This one is pretty obvious if your protagonist struggles with some ideal or trait, it is a brilliant idea to give that trait to the antagonist. Make the protagonist face off against his own worst nightmare. Either he will beat it, have a moment of self-awareness and grow even stronger… or he will join the dark side (secret love for those moments). Or maybe, there is a grey area where they could meet. If so, what would that look like?
Dreams, visions, prophecies
At night, our unconscious mind comes out to play. Of course, the shadow self will prowl about to exhibit your character’s darkest longings.
Dream sequences can be used to plant a seed that leads to a shocking plot-twist, whether during a maniac chase through a fantasy underworld or in the form of a vision that points out your protagonist’s weakness.
Mirrors or reflections
A scene where your character looks at herself in the mirror can subtly point out a duality or darkness that others fail to see.
Do her eyes have contrasting colours, or does her skin texture change in the light? It might just be a smile that sits too forced upon her face.
Give a clue in her reflection of what darkness might reside within. Or even more dramatically, give the mirror image its own personality.
A dark room
This is more of a metaphor that I first heard about in a youtube video but I thought it is a great way to incorporate someone’s dark side.
Imagine the house of a friendly family. There is a young boy, a cute dog and the parents have stable jobs and a thriving social life. Everything appears perfect but there is one room in the house no outsider has ever set foot in.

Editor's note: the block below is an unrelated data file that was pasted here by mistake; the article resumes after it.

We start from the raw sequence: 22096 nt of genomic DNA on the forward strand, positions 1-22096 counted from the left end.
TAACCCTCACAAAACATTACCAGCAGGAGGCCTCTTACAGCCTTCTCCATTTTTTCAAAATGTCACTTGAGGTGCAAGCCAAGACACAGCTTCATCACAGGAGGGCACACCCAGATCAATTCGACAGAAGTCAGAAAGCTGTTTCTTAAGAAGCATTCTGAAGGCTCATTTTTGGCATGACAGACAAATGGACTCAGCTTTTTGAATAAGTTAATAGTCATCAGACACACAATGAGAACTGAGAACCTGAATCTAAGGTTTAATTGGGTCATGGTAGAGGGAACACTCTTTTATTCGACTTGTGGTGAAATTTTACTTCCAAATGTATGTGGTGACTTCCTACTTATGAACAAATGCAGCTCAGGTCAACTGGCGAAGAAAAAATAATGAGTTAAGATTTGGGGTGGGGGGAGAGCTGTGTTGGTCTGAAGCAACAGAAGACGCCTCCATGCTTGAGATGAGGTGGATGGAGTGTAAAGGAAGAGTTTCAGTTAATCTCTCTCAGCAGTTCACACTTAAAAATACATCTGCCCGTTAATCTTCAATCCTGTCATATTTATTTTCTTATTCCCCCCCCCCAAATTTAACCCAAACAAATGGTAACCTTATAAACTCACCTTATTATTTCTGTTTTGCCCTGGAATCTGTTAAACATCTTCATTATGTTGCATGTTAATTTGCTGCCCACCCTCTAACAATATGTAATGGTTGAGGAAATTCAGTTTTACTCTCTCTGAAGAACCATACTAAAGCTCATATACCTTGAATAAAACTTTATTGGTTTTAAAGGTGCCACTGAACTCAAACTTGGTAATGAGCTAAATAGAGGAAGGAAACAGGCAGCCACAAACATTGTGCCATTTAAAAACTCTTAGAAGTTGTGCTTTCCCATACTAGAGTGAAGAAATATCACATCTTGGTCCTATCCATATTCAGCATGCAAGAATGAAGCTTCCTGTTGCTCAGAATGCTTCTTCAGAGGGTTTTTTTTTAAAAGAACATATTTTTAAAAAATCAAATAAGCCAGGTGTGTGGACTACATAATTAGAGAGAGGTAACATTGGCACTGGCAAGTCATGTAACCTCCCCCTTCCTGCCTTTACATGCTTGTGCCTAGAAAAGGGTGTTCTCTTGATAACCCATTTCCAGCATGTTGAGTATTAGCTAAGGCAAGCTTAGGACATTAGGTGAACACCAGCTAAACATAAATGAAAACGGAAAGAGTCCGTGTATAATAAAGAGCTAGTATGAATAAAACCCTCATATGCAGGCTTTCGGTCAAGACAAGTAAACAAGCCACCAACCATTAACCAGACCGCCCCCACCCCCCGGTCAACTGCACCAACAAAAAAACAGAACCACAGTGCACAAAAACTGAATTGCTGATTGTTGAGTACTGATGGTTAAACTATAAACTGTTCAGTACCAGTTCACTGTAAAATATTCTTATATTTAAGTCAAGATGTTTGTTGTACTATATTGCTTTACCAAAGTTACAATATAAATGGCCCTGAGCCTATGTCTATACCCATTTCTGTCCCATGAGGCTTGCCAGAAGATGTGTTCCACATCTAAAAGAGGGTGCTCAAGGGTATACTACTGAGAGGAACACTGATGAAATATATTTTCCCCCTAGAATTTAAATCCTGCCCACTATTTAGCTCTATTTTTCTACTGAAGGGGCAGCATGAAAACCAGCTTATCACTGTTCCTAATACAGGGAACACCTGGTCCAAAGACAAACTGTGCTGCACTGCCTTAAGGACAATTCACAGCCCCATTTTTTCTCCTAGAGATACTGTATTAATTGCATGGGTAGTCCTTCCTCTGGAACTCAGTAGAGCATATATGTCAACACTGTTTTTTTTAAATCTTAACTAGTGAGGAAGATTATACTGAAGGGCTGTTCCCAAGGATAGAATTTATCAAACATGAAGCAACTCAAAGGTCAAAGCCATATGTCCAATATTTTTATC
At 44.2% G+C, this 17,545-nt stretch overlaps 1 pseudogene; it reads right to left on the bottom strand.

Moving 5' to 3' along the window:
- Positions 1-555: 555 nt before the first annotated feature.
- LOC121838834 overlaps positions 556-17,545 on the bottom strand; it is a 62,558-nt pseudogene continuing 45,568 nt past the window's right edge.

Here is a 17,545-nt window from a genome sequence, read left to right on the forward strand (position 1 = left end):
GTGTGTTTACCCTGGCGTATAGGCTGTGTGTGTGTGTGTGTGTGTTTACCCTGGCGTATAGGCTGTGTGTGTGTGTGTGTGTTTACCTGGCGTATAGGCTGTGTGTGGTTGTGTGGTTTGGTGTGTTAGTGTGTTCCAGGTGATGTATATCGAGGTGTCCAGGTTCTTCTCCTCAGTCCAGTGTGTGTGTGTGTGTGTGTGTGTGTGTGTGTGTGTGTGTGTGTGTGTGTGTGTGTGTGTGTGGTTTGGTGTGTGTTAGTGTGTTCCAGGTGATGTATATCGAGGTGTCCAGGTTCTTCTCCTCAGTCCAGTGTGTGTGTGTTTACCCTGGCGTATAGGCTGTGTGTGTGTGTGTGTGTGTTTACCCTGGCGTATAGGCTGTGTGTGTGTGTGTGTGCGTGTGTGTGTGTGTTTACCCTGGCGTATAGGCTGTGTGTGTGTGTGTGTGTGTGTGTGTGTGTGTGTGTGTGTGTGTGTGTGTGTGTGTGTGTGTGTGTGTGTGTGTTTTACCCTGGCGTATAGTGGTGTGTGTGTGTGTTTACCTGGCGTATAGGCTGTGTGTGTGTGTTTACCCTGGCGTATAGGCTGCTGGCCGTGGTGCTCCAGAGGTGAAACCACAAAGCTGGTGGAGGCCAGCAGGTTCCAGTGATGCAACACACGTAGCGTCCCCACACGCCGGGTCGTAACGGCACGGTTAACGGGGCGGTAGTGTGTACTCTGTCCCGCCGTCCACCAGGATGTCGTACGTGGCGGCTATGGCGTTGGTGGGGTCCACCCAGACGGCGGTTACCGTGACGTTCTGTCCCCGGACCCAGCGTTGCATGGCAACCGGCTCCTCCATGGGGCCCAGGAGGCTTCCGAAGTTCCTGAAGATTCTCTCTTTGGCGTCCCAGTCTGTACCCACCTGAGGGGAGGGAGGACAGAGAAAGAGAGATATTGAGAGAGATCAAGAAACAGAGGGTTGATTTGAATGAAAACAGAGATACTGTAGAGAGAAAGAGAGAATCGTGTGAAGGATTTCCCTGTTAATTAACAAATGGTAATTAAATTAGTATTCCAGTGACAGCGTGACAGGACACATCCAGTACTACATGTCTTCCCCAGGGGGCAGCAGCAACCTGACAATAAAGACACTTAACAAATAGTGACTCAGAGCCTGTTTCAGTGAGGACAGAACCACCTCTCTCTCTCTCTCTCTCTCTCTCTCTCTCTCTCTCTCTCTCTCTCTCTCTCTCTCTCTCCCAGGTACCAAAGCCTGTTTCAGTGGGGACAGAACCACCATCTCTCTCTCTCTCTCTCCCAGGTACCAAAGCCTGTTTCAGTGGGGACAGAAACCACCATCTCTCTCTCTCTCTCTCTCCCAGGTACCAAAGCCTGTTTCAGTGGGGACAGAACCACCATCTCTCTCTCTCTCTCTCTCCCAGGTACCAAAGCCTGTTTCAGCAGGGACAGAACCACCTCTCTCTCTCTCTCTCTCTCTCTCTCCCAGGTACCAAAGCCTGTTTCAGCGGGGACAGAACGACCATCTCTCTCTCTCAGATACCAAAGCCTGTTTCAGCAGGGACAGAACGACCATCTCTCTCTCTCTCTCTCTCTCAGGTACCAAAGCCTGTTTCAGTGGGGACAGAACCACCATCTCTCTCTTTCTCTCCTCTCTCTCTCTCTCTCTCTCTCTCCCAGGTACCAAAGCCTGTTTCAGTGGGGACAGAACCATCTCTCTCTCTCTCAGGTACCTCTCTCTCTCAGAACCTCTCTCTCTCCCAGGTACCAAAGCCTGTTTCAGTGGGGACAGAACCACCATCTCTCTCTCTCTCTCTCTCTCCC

What’s inside of it? What could they be hiding?
It could be a literal representation of a collective shadow. A dark secret they don’t want anyone to know about. What happens when you open that door?
The perfect example of someone’s dark side being revealed is probably Fight Club. What we first assume to be two completely different characters, is actually one person with a literal dark side in the form of a young Brad Pitt.
The dissociated personalities create one of the biggest plot twists in the story. There is a lot of literature out there that employs personality disorders to show a shadow self. I am not saying to glamourise mental health issues, but if you have experience with it and know what you’re doing, it might be an effective way to showcase a person’s darkness.
The annoyingly perfect person everyone loves
I mentioned this one above, but a simple way to introduce the dark side of anyone is to confront them with a person they hate.
Maybe it’s the girl from the office with the perfectly manicured hands and high-pitched laughter that gets their blood pressure up like no one else.
Maybe, it’s the villain who has a secret crush on the girl next door. He hates her because he hates his own ability to fall in love.
The annoyingly perfect person can take any form as long as it sketches out a side of your character that lurks in their unconsciousness.
Death or trauma
Nothing gets the dark side going like a loss of a loved one. Your character will be going through a tornado, volcano and tsunami of emotion. That’s a lot of natural disasters to handle!
Crying, laughing, feeling nothing… a phase of utter despair shifts and changes anyone. Your character, whether good or bad, will be no different. The Shadow self might use that moment to creep around and show-off its cunning face.
There are many more ways to uncover the shadow self of a character, so if you can think of them let me know. I would love to be inspired. I hope this helped you to figure out what your characters might be harbouring in their unconscious minds and to shape them into even more kick-ass people.
© 2021 vic lejon